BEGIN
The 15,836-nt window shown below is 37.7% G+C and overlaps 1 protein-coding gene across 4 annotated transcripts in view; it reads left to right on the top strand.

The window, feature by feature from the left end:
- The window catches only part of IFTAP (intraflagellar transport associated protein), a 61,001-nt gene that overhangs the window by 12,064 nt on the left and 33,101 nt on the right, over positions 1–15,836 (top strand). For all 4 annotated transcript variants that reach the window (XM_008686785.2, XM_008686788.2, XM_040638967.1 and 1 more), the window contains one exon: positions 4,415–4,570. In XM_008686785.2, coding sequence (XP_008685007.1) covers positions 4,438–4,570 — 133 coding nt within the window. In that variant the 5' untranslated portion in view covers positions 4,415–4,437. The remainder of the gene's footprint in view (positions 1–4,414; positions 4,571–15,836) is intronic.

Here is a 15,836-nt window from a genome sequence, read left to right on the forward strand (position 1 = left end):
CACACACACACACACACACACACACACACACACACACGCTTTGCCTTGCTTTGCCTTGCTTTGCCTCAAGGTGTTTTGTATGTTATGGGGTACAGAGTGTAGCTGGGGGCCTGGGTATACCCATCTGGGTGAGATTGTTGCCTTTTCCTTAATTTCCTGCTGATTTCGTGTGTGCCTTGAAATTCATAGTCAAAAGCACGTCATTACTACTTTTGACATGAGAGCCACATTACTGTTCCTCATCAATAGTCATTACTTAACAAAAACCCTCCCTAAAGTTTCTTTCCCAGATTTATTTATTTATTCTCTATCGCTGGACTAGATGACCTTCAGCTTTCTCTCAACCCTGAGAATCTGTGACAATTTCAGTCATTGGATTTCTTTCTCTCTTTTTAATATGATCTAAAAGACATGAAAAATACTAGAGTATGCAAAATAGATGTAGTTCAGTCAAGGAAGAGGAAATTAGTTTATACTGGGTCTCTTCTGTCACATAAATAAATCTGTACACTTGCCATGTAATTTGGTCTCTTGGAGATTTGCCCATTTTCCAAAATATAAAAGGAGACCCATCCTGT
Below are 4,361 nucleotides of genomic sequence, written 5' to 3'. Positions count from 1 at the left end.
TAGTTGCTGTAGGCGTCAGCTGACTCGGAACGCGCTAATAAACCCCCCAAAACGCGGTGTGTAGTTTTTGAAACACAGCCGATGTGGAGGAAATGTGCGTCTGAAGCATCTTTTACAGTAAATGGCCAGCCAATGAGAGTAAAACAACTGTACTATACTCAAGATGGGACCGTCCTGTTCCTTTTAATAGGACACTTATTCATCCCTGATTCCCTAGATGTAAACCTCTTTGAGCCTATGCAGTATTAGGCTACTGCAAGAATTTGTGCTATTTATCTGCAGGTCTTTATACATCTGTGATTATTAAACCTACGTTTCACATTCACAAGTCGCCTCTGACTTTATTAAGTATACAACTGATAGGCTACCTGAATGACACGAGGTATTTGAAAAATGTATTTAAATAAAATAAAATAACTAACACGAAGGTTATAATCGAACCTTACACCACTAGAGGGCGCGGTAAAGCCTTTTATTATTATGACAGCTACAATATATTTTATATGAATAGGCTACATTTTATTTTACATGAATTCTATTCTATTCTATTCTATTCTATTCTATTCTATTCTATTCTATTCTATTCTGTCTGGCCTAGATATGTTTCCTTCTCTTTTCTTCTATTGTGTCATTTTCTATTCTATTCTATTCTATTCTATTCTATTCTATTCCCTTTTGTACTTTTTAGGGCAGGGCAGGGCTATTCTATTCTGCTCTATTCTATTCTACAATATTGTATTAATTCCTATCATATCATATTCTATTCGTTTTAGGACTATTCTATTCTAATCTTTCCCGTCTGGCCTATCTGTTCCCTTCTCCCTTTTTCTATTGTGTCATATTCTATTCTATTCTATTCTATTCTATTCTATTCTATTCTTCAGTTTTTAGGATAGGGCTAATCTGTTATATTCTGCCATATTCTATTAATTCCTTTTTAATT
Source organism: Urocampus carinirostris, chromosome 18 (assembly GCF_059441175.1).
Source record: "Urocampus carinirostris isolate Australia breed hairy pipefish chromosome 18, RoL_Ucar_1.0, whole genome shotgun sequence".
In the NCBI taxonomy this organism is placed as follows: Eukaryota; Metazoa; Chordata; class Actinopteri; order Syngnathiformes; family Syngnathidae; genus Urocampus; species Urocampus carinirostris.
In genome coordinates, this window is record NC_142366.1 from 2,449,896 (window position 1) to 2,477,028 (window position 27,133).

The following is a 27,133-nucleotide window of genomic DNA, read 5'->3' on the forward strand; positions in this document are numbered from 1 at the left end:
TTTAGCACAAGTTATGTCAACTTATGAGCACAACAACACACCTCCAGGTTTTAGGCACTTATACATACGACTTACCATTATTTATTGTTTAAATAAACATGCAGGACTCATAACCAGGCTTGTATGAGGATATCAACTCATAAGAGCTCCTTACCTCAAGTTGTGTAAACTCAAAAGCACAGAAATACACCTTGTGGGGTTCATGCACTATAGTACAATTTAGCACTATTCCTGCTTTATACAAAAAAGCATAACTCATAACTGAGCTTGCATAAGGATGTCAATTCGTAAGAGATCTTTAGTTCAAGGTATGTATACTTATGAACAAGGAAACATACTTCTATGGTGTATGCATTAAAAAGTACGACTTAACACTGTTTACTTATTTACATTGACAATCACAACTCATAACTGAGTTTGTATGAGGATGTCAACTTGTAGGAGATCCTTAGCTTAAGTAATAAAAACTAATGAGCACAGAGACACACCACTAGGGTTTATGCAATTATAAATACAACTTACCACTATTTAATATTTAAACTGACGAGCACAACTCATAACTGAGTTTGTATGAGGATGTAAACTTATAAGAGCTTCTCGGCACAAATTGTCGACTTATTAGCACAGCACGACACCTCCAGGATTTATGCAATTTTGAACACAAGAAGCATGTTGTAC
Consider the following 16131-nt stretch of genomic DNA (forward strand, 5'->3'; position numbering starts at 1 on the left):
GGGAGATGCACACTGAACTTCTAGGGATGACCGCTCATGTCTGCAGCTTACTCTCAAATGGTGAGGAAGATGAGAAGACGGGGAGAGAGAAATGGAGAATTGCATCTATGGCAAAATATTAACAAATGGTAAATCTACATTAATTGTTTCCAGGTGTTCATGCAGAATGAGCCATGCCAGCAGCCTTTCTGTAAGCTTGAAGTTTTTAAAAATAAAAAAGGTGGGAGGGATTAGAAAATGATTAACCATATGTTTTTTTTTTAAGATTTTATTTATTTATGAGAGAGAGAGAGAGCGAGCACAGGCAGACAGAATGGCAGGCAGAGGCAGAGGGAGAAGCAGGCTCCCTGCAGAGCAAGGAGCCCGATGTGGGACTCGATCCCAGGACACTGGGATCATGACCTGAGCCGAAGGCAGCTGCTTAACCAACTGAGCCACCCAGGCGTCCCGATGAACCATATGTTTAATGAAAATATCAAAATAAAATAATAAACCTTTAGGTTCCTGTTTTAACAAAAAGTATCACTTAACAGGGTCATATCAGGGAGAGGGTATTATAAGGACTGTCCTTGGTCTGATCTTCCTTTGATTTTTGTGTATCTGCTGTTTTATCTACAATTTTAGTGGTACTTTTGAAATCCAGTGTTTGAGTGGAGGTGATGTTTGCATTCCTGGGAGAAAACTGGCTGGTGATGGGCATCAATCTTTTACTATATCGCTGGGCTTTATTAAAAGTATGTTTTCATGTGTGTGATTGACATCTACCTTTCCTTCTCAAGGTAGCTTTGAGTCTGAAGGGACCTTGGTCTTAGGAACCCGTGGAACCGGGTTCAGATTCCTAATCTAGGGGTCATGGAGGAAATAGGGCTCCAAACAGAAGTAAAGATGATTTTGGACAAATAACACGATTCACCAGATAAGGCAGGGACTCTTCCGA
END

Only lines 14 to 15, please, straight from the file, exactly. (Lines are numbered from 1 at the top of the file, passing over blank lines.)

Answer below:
Consider the following 16131-nt stretch of genomic DNA (forward strand, 5'->3'; position numbering starts at 1 on the left):
GGGAGATGCACACTGAACTTCTAGGGATGACCGCTCATGTCTGCAGCTTACTCTCAAATGGTGAGGAAGATGAGAAGACGGGGAGAGAGAAATGGAGAATTGCATCTATGGCAAAATATTAACAAATGGTAAATCTACATTAATTGTTTCCAGGTGTTCATGCAGAATGAGCCATGCCAGCAGCCTTTCTGTAAGCTTGAAGTTTTTAAAAATAAAAAAGGTGGGAGGGATTAGAAAATGATTAACCATATGTTTTTTTTTTAAGATTTTATTTATTTATGAGAGAGAGAGAGAGCGAGCACAGGCAGACAGAATGGCAGGCAGAGGCAGAGGGAGAAGCAGGCTCCCTGCAGAGCAAGGAGCCCGATGTGGGACTCGATCCCAGGACACTGGGATCATGACCTGAGCCGAAGGCAGCTGCTTAACCAACTGAGCCACCCAGGCGTCCCGATGAACCATATGTTTAATGAAAATATCAAAATAAAATAATAAACCTTTAGGTTCCTGTTTTAACAAAAAGTATCACTTAACAGGGTCATATCAGGGAGAGGGTATTATAAGGACTGTCCTTGGTCTGATCTTCCTTTGATTTTTGTGTATCTGCTGTTTTATCTACAATTTTAGTGGTACTTTTGAAATCCAGTGTTTGAGTGGAGGTGATGTTTGCATTCCTGGGAGAAAACTGGCTGGTGATGGGCATCAATCTTTTACTATATCGCTGGGCTTTATTAAAAGTATGTTTTCATGTGTGTGATTGACATCTACCTTTCCTTCTCAAGGTAGCTTTGAGTCTGAAGGGACCTTGGTCTTAGGAACCCGTGGAACCGGGTTCAGATTCCTAATCTAGGGGTCATGGAGGAAATAGGGCTCCAAACAGAAGTAAAGATGATTTTGGACAAATAACACGATTCACCAGATAAGGCAGGGACTCTTCCGA